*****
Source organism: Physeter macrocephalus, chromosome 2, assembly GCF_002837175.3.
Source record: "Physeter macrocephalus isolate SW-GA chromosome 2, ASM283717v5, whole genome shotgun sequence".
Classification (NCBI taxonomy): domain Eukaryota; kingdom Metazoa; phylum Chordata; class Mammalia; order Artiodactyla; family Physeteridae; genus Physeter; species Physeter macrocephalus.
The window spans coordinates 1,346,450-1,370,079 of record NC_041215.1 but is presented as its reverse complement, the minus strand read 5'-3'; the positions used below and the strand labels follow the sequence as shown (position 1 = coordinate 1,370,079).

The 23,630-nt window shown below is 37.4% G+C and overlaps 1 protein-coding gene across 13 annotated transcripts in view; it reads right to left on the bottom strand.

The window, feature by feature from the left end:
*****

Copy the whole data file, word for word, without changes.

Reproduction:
Source organism: Physeter macrocephalus, chromosome 2, assembly GCF_002837175.3.
Source record: "Physeter macrocephalus isolate SW-GA chromosome 2, ASM283717v5, whole genome shotgun sequence".
Classification (NCBI taxonomy): domain Eukaryota; kingdom Metazoa; phylum Chordata; class Mammalia; order Artiodactyla; family Physeteridae; genus Physeter; species Physeter macrocephalus.
The window spans coordinates 1,346,450-1,370,079 of record NC_041215.1 but is presented as its reverse complement, the minus strand read 5'-3'; the positions used below and the strand labels follow the sequence as shown (position 1 = coordinate 1,370,079).

The 23,630-nt window shown below is 37.4% G+C and overlaps 1 protein-coding gene across 13 annotated transcripts in view; it reads right to left on the bottom strand.

The window, feature by feature from the left end: